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The Real Long-Term Effects of Having a Hysterectomy


· Hormone,Fertility,Women's Health

The Real Long-Term Effects of Having a Hysterectomy

Long-term effects of organ removal (in this case a woman's reproductive organs) isn't talked about enough, which is why I'm writing this article. And these effects can all manifest physically, mentally and emotionally in women.

And, being that hysterectomies are easily one of the top performed surgeries for women in the U.S these conversations should be had between doctors and their patients. Especially if women are to make more informed (and aligned) decisions about our bodies.

In fact, a hysterectomy is the SECOND most common surgery for women in the United States (after cesarean section), with approximately 500,000 hysterectomies performed yearly.

I believe ALL our organs are needed for our body to function optimally and that we should fight to keep them in-tact and in place.

What is a hysterectomy?

A hysterectomy is a common surgical procedure performed to treat different reproductive health conditions in western or allopathic medicine, and it involves the surgical removal of a woman's uterus (womb) and cervix. Depending on the reason for the surgery being performed, the fallopian tubes and ovaries may also be removed.

Why is a hysterectomy performed?

The main objective for a hysterectomy is to provide women relief from their unbearable symptoms of the condition which necessitated the surgery.

A hysterectomy is performed to treat conditions such as:

  • Uterine fibroids
  • Endometriosis
  • Abnormal uterine bleeding
  • Prolapsed uterus
  • Adenomyosis
  • Uterine cancer
  • Ovarian cancer
  • Endometrial cancer
  • Some cases of cervical cancer
  • Other conditions that can cause disabling levels of pain in the womb & emotional stress

What are the different types of hysterectomy?

There are different types of hysterectomies, depending on what other structures are removed along with the uterus.

Completete or Total Hysterectomy

  • The most common type of hysterectomy performed on women
  • This procedure includes the removal of the uterus as wells as the cervix
  • Ovaries and fallopian tubes may or may not be removed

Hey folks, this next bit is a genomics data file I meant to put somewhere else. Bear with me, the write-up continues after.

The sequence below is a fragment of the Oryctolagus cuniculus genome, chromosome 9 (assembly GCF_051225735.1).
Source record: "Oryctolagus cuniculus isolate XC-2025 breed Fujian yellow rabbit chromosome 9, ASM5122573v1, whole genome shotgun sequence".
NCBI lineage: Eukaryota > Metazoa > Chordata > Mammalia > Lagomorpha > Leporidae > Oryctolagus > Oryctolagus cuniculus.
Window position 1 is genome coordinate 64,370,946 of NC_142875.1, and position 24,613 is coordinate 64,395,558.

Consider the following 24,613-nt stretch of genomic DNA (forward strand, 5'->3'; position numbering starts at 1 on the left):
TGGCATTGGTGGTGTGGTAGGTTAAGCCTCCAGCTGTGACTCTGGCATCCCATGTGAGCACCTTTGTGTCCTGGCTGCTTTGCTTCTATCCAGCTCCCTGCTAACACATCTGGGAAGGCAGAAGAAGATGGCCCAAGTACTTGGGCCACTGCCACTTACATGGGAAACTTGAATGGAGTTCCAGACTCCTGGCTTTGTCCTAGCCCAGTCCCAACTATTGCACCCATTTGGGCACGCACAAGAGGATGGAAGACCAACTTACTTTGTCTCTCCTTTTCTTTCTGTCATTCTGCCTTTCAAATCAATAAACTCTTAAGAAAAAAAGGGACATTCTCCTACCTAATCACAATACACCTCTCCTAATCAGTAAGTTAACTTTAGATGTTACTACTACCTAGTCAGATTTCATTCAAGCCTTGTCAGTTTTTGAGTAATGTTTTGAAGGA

• It can be performed abdominally or vaginally
  • If ovaries are removed, it is typically followed up with a hormone replacement protocol plan as the ovaries regulate hormones in a woman's body

Partial Hysterectomy

  • Removal of only the upper part of the uterus, leaving the cervix in place
  • Ovaries may or may not be removed

Radical Hysterectomy

  • Removal of all of the uterus, cervix, the tissue on both sides of the cervix, and the upper part of the vagina
  • Used to treat certain types of cancer, such as cervical cancer
  • Fallopian tubes and ovaries may or may not be removed

The decision to remove the ovaries usually depends on the reason for the hysterectomy. Ovaries may be removed in some women to lower the risk for ovarian cancer. Ovaries are often left intact in women who are not at risk for ovarian cancer because they produce estrogen, which helps protect against conditions such as heart disease and osteoporosis.

What are the possible side-effects of having a hysterectomy?

The most noticable side effects of having your uterus removed that isn't talked about enough are:

  • Pregnancy is no longer possible
  • Interruption of natural menstual cycle
  • Grief over loss of uterus/womb
  • Menstrual period will stop
  • Feelings of inadequacy
  • Detachment from womanhood or femininity
  • Low estrogen levels
  • Menopausal symptoms (hot flashes, night sweats, sleep issues)
  • Vaginal dryness
  • Mood swings, anxiety or depression
  • Urinary incontinence
  • Reduced interest in sex (especially when ovaries are removed)
  • Increased risk of other health issues (bone loss, osteoporosis, heart disease)

What I want you to consider...

Understand, that while hysterectomies may relieve you of your chronic pain, heavy menstrual bleeding, painful periods, endometriosis or fibroids symptoms, this surgical procedure does not address or solve the underlying issues that led to imbalance in the body to begin with. 

And, surgery certainly doesn't guarantee that endometrios lesions and fibroid growth won't reappear or grow back. Which means that your reproductive healing journey should NOT start or stop at a hysterectomy.

Sadly, in worst case scenarios, hysterectomies are actually neccesary for some women. That's because things have gone on for far too long without being treated, or without efforts to make some real changes.

Lifestyle adjustments, nutrition, herbs, clearing your body's detox pathways and body work medicine is great pre and post care! And these areas should be your priority when deciding to truly heal. We must put in the work and relearn better ways to care for ourselves and our body.

If you’re interested in learning how to start healing through herbal, nutrition and lifestyle therapy, Schedule a FREE Health Discovery Call with me!


Love and Health,